Despite this, Mr. Trump has had an unusually large number of nominees rejected by the Senate, many of whom were put forth without previous input from congressional leaders. 

At Donald's presidential Museum, the pee tape may be the only evidence that he existed.

Posted by orrinj at 8:12 AM


Belarusian model: I gave info on Trump to Russian tycoon (NATALIYA VASILYEVA, 1 February 2019, AP)

Vashukevich, 28, told the AP in an interview Friday that, contrary to earlier reports that she had destroyed the recordings, she had given them to Deripaska because it "relates to him" and that she "did not want any more trouble."

Vashukevich rose to prominence in February last year when Russian opposition politician Alexei Navalny published an investigation detailing dealings between Deripaska and Sergei Prikhodko, then-Russian deputy prime minister who played a prominent role in shaping Russia's foreign policy.

Navalny drew on Vashukevich's video from summer 2016 when Deripaska was hosting Prikhodko on his yacht and was caught on tape saying that relations between Russia and the US were bad because of then-Assistant Secretary of State Victoria Nuland.

Deripaska is close to Putin and also had a working relationship with Paul Manafort, Trump's former campaign manager. Manafort was investigated by special counsel Robert Mueller as part of the probe into the 2016 election and was convicted last year of tax and bank fraud. [...]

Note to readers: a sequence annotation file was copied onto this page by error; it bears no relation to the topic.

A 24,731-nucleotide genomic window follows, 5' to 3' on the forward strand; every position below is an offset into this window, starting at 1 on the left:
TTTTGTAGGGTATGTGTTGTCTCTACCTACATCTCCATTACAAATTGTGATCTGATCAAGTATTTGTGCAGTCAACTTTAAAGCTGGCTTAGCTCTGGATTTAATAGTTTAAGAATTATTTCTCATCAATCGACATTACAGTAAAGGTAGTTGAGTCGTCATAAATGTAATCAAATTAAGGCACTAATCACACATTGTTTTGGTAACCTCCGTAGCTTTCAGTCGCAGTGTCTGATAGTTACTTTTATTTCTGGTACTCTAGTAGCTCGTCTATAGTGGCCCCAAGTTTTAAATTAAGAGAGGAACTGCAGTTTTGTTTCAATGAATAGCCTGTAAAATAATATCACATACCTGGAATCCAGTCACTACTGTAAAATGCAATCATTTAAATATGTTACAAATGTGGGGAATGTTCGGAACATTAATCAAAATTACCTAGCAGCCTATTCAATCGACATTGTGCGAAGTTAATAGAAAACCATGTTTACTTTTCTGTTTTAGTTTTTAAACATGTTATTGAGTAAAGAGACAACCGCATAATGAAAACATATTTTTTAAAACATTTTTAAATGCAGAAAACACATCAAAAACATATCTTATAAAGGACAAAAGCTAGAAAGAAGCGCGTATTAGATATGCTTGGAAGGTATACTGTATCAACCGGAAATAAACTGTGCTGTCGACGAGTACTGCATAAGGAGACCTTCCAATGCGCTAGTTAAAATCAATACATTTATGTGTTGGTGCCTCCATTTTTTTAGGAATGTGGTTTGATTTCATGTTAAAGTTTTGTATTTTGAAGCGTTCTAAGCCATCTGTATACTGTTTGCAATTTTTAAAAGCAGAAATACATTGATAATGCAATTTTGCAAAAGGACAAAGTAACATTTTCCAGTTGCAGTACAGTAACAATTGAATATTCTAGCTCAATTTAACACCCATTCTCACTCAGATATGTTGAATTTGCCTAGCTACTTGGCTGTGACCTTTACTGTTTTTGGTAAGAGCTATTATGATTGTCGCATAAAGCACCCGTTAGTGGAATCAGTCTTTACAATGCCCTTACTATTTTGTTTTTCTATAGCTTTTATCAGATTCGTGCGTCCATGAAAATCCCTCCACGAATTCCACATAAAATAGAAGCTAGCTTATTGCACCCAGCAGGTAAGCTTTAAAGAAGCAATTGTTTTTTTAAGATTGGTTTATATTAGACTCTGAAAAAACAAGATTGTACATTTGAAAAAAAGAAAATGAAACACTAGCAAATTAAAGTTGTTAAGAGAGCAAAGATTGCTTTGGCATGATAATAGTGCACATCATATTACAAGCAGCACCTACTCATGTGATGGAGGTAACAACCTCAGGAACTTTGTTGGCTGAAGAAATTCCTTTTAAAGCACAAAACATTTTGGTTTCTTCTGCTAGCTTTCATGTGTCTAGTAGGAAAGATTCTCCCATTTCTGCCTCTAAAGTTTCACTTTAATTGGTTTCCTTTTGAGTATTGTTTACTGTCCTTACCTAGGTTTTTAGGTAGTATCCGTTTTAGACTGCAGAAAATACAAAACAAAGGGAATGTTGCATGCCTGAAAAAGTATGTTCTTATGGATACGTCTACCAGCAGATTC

Vashukevich later told reporters outside a Thai courtroom that she had promised Deripaska not to speak about the US election interference anymore.

Vashukevich and Kirillov were briefly detained upon their arrival in Moscow late last month on suspicion of soliciting sex in Russia but were promptly released.

When pressed Friday by the AP about her previous claims, Vashukevich said she had emailed "everything I had" to Deripaska and dodged a question of whether she kept a copy for herself.

"Oleg (Deripaska) has it all. If he wants to make any of it public, if he thinks that it's a good idea, he can do it himself," she said. [...]

Russian publications The Bell and Proyekt last year pointed to another high-profile visitor who Vashukevich caught on tape spending time with Deripaska.

One video posted on her YouTube account showed a meeting between Deripaska and Adam Waldman, a US lobbyist who has been working for Deripaska and who has had repeated meetings with WikiLeaks founder Julian Assange. The reported January 2017 meeting was several days before Waldman's visit to Assange at the Ecuadorian Embassy in London.

Trump lifts sanctions on firms linked to Russian oligarch Oleg Deripaska (Reuters, 27 Jan 2019)

The Trump administration has lifted sanctions on three companies, including the aluminum giant Rusal, linked to Russian oligarch Oleg Deripaska. Democrats had led a push in Congress to continue the restrictions.

Posted by orrinj at 7:38 AM


Venezuela's Guaido extends olive branch to China (SBS News, 2/02/19)

Venezuela's self-proclaimed president Juan Guaido has promised China he will honour bilateral agreements and said he was ready to start a dialogue with Beijing "as soon as possible".